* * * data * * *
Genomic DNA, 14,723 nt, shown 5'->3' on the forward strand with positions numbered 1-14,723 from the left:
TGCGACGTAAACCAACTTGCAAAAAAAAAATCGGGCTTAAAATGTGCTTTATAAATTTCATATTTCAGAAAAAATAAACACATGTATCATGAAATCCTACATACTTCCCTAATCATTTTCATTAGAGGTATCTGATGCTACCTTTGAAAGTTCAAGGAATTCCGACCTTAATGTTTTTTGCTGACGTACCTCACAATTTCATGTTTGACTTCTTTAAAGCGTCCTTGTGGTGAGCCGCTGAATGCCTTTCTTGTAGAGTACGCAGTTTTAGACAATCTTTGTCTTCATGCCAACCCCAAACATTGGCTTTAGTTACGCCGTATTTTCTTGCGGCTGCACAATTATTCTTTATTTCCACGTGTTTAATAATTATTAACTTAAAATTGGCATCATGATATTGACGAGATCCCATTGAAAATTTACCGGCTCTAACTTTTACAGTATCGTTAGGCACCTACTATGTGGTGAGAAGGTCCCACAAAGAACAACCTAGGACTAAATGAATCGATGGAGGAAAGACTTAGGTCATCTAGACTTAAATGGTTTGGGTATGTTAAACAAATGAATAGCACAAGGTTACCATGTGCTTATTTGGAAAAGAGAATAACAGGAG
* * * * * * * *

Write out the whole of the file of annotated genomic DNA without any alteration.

Genomic DNA, 14,723 nt, shown 5'->3' on the forward strand with positions numbered 1-14,723 from the left:
TGCGACGTAAACCAACTTGCAAAAAAAAAATCGGGCTTAAAATGTGCTTTATAAATTTCATATTTCAGAAAAAATAAACACATGTATCATGAAATCCTACATACTTCCCTAATCATTTTCATTAGAGGTATCTGATGCTACCTTTGAAAGTTCAAGGAATTCCGACCTTAATGTTTTTTGCTGACGTACCTCACAATTTCATGTTTGACTTCTTTAAAGCGTCCTTGTGGTGAGCCGCTGAATGCCTTTCTTGTAGAGTACGCAGTTTTAGACAATCTTTGTCTTCATGCCAACCCCAAACATTGGCTTTAGTTACGCCGTATTTTCTTGCGGCTGCACAATTATTCTTTATTTCCACGTGTTTAATAATTATTAACTTAAAATTGGCATCATGATATTGACGAGATCCCATTGAAAATTTACCGGCTCTAACTTTTACAGTATCGTTAGGCACCTACTATGTGGTGAGAAGGTCCCACAAAGAACAACCTAGGACTAAATGAATCGATGGAGGAAAGACTTAGGTCATCTAGACTTAAATGGTTTGGGTATGTTAAACAAATGAATAGCACAAGGTTACCATGTGCTTATTTGGAAAAGAGAATAACAGGAG